Most pastors believe that when they were called by the Lord to be pastors it came with the mandate to lead the church. On the other hand, most lay leaders believe that the pastor’s role is simply to provide pastoral or spiritual care for the members. Leading the church, especially with regards to organisational matters, finance, direction of the church, policies and staff issues are supposed to be under the purview of the Board or Council. In the end, the pastor has a very limited leadership role.
One way to mitigate the clash of expectations is for both pastor and church leaders to iron them out before the pastor comes on board. Candour and honesty are indispensable elements. Terms and conditions, role and expectations, and especially the leadership role of the pastor, need to be spelt out and agreed upon; and put into writing. This is not a guarantee that there won’t be problems later. Still, it is better to have this done. If all parties are people of integrity, the agreement will be honoured. If not, the parties will know where they have erred.
Clarity and agreement are vital if the pastor, the leadership and the church are to avoid confusion and second guessing about the pastor’s role. What is his leadership mandate? Who leads the leadership team? Who sets the direction for the church? Who is the staff accountable to? Who determines how the resources of the church are to be utilised? And more.
That’s a lot of ground to cover. And most churches have not even begun to consider these things, or, think it necessary to deliberate on them. But they will still function—according to the culture of their church—the set of beliefs and values they hold in common that causes them to do things in a certain way.
If culture is so critical to the life of a church, the most sensible thing to do, then, is to establish a good church culture; including a culture of leadership that honours the leadership role of the pastor.
How does this work out for a rookie pastor? It is unlikely that a church would be prepared to entrust leadership to a newbie. I can understand that. So, what should he do? For starters, a rookie pastor shouldn’t join a church where he is the only pastor. Rather, he should work under a Senior Pastor who is serving in a church that has given the latter the mandate to lead.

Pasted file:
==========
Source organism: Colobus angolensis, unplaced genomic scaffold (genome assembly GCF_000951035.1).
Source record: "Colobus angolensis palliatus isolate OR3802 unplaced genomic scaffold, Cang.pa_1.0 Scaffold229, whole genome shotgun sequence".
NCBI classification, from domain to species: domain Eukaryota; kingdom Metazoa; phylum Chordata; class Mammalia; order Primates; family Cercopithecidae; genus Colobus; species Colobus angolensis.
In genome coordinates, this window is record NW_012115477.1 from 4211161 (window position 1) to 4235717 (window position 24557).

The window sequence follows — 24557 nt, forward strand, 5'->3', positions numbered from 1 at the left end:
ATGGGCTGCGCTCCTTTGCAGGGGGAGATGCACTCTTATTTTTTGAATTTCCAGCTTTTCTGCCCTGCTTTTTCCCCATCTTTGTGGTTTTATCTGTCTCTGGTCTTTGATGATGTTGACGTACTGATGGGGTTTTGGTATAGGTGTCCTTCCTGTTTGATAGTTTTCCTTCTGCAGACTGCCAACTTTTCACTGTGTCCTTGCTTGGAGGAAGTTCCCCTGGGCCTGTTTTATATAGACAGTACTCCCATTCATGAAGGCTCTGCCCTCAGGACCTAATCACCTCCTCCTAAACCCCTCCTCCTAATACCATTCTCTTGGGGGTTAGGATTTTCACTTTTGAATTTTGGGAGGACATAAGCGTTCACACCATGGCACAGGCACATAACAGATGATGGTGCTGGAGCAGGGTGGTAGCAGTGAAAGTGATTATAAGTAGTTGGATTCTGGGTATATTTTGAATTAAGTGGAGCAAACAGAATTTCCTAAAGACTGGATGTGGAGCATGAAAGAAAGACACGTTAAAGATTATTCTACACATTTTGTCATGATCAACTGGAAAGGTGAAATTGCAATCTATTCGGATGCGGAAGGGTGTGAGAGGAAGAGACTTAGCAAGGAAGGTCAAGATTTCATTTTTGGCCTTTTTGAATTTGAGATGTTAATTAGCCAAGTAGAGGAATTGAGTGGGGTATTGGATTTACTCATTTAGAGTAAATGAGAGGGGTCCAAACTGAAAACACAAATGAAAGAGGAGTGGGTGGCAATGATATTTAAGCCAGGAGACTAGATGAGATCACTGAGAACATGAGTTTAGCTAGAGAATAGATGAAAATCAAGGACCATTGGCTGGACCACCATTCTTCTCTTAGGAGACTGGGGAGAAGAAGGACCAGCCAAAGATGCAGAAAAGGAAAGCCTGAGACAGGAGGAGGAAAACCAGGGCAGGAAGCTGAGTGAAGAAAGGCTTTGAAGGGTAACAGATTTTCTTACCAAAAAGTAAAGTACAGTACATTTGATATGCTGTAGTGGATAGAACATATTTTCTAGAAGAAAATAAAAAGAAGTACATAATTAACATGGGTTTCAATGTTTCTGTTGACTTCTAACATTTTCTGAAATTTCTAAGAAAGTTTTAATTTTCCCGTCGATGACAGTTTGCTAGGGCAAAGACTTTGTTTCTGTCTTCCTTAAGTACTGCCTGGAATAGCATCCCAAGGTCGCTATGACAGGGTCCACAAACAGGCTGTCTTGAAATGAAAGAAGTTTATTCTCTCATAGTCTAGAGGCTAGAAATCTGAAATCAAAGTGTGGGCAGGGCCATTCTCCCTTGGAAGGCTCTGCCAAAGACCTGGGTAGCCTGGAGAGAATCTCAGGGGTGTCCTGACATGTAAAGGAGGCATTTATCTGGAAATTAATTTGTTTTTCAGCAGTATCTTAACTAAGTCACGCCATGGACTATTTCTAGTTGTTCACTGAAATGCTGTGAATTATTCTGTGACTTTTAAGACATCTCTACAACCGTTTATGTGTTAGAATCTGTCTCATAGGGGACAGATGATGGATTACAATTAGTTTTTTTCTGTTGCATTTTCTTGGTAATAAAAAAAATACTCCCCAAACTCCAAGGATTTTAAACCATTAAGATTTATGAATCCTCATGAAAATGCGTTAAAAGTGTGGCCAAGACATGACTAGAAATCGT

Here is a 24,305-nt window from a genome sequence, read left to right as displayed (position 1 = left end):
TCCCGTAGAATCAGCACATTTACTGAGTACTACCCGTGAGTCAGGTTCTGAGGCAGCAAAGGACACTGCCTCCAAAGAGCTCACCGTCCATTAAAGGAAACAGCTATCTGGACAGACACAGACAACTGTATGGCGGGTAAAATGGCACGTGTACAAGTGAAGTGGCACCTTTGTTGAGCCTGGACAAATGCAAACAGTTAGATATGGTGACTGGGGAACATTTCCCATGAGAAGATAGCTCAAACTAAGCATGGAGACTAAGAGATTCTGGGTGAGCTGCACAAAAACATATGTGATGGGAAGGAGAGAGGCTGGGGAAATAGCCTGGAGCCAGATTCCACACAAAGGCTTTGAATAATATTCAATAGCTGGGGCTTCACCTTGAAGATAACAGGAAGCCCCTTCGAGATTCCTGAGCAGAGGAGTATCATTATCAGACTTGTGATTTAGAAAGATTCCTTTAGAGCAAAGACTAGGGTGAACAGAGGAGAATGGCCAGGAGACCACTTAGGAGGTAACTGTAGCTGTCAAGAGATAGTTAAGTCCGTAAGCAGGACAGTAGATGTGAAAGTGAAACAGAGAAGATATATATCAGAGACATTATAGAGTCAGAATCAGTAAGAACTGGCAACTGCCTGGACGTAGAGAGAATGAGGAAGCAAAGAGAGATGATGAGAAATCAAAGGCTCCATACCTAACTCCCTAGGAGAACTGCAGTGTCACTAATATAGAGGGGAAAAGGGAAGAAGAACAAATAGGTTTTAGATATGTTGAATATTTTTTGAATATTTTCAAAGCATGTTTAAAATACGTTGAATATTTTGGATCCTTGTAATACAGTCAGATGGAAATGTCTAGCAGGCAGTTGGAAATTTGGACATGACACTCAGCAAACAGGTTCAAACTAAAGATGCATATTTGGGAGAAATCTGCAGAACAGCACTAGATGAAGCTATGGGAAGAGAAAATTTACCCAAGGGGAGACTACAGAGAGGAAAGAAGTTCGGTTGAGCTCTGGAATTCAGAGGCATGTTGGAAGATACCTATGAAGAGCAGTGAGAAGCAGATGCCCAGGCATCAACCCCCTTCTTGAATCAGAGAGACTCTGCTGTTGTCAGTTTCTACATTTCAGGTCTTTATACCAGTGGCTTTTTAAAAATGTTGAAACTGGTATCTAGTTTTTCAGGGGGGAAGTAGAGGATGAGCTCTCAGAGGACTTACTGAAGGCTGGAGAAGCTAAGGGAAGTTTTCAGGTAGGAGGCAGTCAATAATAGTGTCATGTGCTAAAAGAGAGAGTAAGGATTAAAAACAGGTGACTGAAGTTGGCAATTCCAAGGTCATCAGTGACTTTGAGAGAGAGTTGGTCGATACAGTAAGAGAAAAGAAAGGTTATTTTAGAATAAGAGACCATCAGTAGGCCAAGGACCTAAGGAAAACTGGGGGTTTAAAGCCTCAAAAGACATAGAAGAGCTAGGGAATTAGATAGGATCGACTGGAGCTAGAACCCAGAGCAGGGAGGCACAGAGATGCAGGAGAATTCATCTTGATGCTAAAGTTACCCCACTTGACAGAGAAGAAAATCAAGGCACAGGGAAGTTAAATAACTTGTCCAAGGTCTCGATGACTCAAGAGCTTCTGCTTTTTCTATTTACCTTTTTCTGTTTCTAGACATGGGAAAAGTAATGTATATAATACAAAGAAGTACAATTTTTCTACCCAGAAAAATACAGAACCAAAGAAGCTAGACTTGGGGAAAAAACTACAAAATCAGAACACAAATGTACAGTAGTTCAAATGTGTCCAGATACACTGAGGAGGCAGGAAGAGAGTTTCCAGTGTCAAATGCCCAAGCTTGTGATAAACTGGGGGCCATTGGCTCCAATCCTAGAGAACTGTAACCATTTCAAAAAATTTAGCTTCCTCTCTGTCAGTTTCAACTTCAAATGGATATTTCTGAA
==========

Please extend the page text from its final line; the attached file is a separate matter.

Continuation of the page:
Following his time of apprenticeship, one of two things can happen. One day, the Senior Pastor may move on or retire. The rookie pastor has blossomed and come into his own. If he is suitable he may be asked, either by the Senior Pastor or the Church Board, to take over as the new Senior Pastor, in a church that already has a culture that understands the leadership role of the pastor.
A second option for the rookie pastor is go out and plant a new church. After having served a number of years under a Senior Pastor he is no longer a rookie. He knows how to “do” church and lead the church. It is very likely that his fellow-lay church planters will give him the mandate to be the lead man. If this happens, the culture of leadership by the pastor is already set at the beginning of the church plant.
While it is not impossible to change the culture of the church, it will, however, take a lot of hard work, patience, grace, wisdom and prayer—if we don’t want to see a church-split, people leave the church or the pastor’s services prematurely terminated. Getting it right—right at the beginning—is a far better way of tackling this problem. But it calls for Senior Pastors, rookie pastors and church leaders in these “enlightened churches” to understand and work together on this.
 Read my blog posting dated 29 Feb 2016 on Church Culture